Tucked away in a valley in southern California is Temecula, one of the state’s lesser known wine regions. While it may not yet have the name recognition of Napa or Sonoma, Temecula is home to more than 30 wineries. At just 90 miles southeast of Los Angeles and 60 miles north of San Diego, Temecula is waiting to be discovered.
Visitors to Temecula should bring an open mind and an open palate. There you’ll find family-owned wineries that have fun with nontraditional blends and a wide variety of grapes. Planted in Temecula are Bordeaux and Burgundy varietals like in Sonoma and Napa, Rhône and Mediterranean varietals like in California’s Central Coast, and a few other varietals from other parts of the world thrown in for good measure.
I started my tour of Temecula wine country at Briar Rose Winery. The cottage that houses the tasting room is almost as charming as owner Dorian Linkogle. Warm and welcoming, Dorian spoke about her wines with such enthusiasm that I couldn’t help but like them even before I took my first sip.
Briar Rose produces about 2,400 cases of wine. All are unfiltered, with no added sugar.
We began with two white wines: the Estate Viognier and 2009 Gewurztraminer. The Viognier had sweet citrus aromas with notes of grapefruit, honeysuckle and lemon zest on the palate. If you could drink in the garden setting it would taste like Briar Rose’s Gewurztraminer, which had lovely off-dry flavors of apricot, lychee and rose petals.
As I was enjoying the wines Dorian explained the origin of our fairytale setting. The original owner worked for Walt Disney and built a replica of Snow White’s cottage for his wife. Dorian and her husband Les (Briar Rose’s winemaker), bought the property in the early 1990s. After years of selling their grapes to neighboring wineries they opened up their own winery in 2007. Briar Rose takes its name from another fairytale, the princess in Sleeping Beauty.
Before moving to the reds Dorian poured me a taste of the 2009 Fumé Rosé. The wine is 100% Sauvignon Blanc that is aged in Cabernet Sauvignon barrels, a process that gives the wine its light pink color. Light and refreshing it was a great sip on the hot day, with a mix of citrus flavors, dried cherries and not quite ripe strawberries.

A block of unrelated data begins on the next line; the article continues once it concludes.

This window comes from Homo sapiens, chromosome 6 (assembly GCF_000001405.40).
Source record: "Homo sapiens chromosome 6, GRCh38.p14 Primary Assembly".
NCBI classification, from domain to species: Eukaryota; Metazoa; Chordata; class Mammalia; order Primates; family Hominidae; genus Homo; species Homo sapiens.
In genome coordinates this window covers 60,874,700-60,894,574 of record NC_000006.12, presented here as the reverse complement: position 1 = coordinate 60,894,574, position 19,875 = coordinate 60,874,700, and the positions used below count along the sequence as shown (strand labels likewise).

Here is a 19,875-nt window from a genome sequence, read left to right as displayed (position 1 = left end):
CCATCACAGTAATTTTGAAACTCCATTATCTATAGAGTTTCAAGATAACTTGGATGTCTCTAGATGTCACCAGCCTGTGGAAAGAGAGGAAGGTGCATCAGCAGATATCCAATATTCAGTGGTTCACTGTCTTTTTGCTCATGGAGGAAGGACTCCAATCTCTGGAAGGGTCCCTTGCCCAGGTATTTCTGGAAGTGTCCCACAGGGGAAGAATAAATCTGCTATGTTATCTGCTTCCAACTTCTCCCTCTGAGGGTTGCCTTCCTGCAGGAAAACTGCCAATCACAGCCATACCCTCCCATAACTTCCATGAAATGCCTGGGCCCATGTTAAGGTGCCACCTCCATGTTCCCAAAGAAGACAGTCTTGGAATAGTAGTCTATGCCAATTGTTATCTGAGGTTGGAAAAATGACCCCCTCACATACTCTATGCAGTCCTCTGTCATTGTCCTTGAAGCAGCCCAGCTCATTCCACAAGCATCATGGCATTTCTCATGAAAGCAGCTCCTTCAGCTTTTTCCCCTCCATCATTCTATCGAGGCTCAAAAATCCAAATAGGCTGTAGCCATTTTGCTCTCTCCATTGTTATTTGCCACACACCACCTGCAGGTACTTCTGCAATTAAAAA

I particularly liked the Petit Verdot and Cabernet Franc. The first had big flavors of cherries, blackberries and plum with gripping tannins that gave the wine good texture. The Cabernet Franc had a fragrant nose of red fruits and flavors of raspberries and black plum with a spicy finish of cloves and tobacco.
As we were enjoying the jammy red fruit flavors of the Katrina Estate Zinfandel, Les came into the tasting room with a barrel sample of the 2009 Zinfandel. Cloudy purple-red in color, the wine had flavors of fresh raspberries that will only get better as the wine continues to age in oak.
After finishing with the traditional wines and curious to find out what exactly was a ‘wine lager,’ I asked for a taste of Briar Rose’s Talking Frog Hefe-N-Vine. It was created by the winemaker as a mix between wine and beer — unusual, but quite tasty. It’s made from 100% Viognier that was fermented with yeast used to make hefeweizen. The wine lager had a head similar to beer, with small bubbles like a sparkling wine. The sweet bread aromas and flavors of apple and honey made for a crisp and refreshing sip.
With its intimate and enchanting setting, along with a variety of enjoyable wines, Briar Rose is the perfect place to kick off an exploration of Temecula Valley.
Briar Rose Winery is located at 41720 Calle Cabrillo in Temecula, California. Tastings are by reservation only and can be made by calling (951) 308-1098.
For more information on Temecula Valley wineries visit www.temeculawines.org.